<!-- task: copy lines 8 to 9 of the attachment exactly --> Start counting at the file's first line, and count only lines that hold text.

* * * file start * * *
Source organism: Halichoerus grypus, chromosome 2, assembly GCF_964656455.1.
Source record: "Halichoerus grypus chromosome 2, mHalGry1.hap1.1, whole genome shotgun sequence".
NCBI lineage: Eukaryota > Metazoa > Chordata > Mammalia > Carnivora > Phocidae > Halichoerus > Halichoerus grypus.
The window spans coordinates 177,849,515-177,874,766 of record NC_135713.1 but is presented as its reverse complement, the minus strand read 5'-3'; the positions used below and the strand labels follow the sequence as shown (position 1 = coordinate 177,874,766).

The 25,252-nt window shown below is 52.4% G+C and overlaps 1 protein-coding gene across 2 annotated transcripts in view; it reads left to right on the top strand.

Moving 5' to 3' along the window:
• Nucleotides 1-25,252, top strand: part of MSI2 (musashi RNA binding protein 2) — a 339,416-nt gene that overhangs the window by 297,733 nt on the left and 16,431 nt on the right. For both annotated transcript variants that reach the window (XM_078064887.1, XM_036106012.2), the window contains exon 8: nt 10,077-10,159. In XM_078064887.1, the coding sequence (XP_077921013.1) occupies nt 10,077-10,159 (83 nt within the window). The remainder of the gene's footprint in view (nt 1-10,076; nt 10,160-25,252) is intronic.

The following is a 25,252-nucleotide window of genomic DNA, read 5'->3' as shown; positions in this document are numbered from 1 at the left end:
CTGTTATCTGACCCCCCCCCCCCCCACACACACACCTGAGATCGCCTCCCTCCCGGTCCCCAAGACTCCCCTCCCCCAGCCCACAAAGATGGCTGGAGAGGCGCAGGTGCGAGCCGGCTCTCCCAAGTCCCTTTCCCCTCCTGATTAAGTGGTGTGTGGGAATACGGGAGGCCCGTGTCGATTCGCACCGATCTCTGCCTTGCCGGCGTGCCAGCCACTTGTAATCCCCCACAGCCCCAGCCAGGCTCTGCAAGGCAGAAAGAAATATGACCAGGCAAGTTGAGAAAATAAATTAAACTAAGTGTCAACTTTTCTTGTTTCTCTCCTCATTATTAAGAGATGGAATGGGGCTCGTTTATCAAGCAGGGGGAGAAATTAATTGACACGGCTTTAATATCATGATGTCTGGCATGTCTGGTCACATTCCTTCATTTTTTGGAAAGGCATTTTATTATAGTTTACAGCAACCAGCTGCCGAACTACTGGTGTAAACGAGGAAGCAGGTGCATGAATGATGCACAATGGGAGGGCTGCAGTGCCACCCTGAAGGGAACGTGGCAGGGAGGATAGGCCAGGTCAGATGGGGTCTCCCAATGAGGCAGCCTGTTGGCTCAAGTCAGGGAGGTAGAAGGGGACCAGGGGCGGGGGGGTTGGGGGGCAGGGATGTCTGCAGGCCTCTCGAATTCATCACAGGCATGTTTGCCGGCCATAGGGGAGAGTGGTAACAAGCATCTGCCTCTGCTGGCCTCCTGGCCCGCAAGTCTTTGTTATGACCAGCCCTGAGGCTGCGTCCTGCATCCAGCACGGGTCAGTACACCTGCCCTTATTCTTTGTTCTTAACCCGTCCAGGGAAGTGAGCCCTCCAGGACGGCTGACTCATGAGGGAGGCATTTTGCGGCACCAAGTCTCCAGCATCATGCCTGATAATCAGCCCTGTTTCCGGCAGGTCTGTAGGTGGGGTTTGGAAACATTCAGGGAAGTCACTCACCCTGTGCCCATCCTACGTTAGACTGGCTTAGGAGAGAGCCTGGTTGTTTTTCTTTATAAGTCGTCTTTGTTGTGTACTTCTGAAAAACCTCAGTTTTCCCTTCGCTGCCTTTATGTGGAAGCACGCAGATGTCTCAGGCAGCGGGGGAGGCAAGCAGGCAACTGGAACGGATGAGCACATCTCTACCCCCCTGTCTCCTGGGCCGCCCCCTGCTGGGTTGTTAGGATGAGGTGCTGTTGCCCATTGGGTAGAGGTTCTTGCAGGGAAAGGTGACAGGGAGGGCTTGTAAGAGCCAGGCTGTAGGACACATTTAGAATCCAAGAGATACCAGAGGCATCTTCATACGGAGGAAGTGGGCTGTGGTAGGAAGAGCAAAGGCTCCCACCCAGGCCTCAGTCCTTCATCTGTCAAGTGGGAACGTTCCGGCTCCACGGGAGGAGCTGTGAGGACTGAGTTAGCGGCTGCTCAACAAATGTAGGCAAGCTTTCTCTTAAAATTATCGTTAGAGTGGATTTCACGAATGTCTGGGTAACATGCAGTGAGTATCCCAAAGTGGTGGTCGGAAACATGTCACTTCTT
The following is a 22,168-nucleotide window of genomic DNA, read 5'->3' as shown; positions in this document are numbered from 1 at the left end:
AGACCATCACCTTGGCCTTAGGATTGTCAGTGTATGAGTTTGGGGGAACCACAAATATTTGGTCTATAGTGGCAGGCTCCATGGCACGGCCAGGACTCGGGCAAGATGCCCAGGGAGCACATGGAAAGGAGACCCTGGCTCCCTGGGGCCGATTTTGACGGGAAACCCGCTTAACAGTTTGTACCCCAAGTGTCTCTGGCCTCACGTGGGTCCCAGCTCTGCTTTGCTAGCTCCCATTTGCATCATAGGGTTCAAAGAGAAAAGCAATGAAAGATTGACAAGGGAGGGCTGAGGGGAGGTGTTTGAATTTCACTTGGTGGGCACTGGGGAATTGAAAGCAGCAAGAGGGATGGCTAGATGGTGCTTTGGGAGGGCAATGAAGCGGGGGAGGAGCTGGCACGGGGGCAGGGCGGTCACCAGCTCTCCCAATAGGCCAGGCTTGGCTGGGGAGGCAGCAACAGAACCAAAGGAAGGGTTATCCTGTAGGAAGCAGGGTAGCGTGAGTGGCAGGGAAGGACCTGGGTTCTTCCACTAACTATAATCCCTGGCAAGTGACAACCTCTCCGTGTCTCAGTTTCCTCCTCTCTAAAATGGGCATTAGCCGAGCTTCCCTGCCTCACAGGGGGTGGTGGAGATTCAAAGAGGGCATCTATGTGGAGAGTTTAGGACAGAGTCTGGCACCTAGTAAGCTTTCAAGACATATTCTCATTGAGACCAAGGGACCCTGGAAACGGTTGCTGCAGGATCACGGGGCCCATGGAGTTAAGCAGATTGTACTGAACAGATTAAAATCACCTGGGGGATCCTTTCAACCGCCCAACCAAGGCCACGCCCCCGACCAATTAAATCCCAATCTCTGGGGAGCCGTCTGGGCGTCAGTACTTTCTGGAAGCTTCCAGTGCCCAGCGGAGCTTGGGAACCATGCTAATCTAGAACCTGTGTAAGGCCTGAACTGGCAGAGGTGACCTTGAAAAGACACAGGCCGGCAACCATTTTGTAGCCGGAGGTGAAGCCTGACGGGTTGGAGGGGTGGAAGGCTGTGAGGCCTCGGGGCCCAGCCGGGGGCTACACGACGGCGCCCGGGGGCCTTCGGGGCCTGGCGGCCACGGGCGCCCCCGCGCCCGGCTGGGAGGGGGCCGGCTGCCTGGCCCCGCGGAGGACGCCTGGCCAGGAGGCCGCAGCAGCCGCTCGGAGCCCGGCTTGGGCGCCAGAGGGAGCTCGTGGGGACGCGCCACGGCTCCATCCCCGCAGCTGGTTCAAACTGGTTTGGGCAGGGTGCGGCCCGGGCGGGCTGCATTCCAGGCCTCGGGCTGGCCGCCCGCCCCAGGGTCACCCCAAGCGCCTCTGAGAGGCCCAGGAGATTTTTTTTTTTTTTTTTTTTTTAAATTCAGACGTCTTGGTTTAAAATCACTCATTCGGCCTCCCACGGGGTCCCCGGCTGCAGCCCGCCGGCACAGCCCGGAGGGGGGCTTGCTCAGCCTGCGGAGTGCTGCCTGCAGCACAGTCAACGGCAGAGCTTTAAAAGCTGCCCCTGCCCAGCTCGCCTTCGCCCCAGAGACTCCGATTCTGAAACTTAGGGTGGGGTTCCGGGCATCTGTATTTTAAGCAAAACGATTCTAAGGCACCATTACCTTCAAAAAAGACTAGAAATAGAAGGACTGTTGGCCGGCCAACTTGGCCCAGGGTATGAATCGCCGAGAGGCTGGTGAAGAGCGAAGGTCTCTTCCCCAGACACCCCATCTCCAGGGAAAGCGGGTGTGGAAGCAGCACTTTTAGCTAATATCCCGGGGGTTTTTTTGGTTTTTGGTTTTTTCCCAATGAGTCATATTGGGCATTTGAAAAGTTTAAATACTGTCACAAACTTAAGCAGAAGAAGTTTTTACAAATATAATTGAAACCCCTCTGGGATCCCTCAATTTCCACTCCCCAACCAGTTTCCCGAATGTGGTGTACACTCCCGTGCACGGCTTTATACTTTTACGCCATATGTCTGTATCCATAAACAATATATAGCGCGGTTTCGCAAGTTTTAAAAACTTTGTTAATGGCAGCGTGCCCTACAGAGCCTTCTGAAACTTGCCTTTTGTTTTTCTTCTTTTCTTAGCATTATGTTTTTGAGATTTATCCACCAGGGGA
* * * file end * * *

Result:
The following is a 25,252-nucleotide window of genomic DNA, read 5'->3' as shown; positions in this document are numbered from 1 at the left end:
CTGTTATCTGACCCCCCCCCCCCCCACACACACACCTGAGATCGCCTCCCTCCCGGTCCCCAAGACTCCCCTCCCCCAGCCCACAAAGATGGCTGGAGAGGCGCAGGTGCGAGCCGGCTCTCCCAAGTCCCTTTCCCCTCCTGATTAAGTGGTGTGTGGGAATACGGGAGGCCCGTGTCGATTCGCACCGATCTCTGCCTTGCCGGCGTGCCAGCCACTTGTAATCCCCCACAGCCCCAGCCAGGCTCTGCAAGGCAGAAAGAAATATGACCAGGCAAGTTGAGAAAATAAATTAAACTAAGTGTCAACTTTTCTTGTTTCTCTCCTCATTATTAAGAGATGGAATGGGGCTCGTTTATCAAGCAGGGGGAGAAATTAATTGACACGGCTTTAATATCATGATGTCTGGCATGTCTGGTCACATTCCTTCATTTTTTGGAAAGGCATTTTATTATAGTTTACAGCAACCAGCTGCCGAACTACTGGTGTAAACGAGGAAGCAGGTGCATGAATGATGCACAATGGGAGGGCTGCAGTGCCACCCTGAAGGGAACGTGGCAGGGAGGATAGGCCAGGTCAGATGGGGTCTCCCAATGAGGCAGCCTGTTGGCTCAAGTCAGGGAGGTAGAAGGGGACCAGGGGCGGGGGGGTTGGGGGGCAGGGATGTCTGCAGGCCTCTCGAATTCATCACAGGCATGTTTGCCGGCCATAGGGGAGAGTGGTAACAAGCATCTGCCTCTGCTGGCCTCCTGGCCCGCAAGTCTTTGTTATGACCAGCCCTGAGGCTGCGTCCTGCATCCAGCACGGGTCAGTACACCTGCCCTTATTCTTTGTTCTTAACCCGTCCAGGGAAGTGAGCCCTCCAGGACGGCTGACTCATGAGGGAGGCATTTTGCGGCACCAAGTCTCCAGCATCATGCCTGATAATCAGCCCTGTTTCCGGCAGGTCTGTAGGTGGGGTTTGGAAACATTCAGGGAAGTCACTCACCCTGTGCCCATCCTACGTTAGACTGGCTTAGGAGAGAGCCTGGTTGTTTTTCTTTATAAGTCGTCTTTGTTGTGTACTTCTGAAAAACCTCAGTTTTCCCTTCGCTGCCTTTATGTGGAAGCACGCAGATGTCTCAGGCAGCGGGGGAGGCAAGCAGGCAACTGGAACGGATGAGCACATCTCTACCCCCCTGTCTCCTGGGCCGCCCCCTGCTGGGTTGTTAGGATGAGGTGCTGTTGCCCATTGGGTAGAGGTTCTTGCAGGGAAAGGTGACAGGGAGGGCTTGTAAGAGCCAGGCTGTAGGACACATTTAGAATCCAAGAGATACCAGAGGCATCTTCATACGGAGGAAGTGGGCTGTGGTAGGAAGAGCAAAGGCTCCCACCCAGGCCTCAGTCCTTCATCTGTCAAGTGGGAACGTTCCGGCTCCACGGGAGGAGCTGTGAGGACTGAGTTAGCGGCTGCTCAACAAATGTAGGCAAGCTTTCTCTTAAAATTATCGTTAGAGTGGATTTCACGAATGTCTGGGTAACATGCAGTGAGTATCCCAAAGTGGTGGTCGGAAACATGTCACTTCTT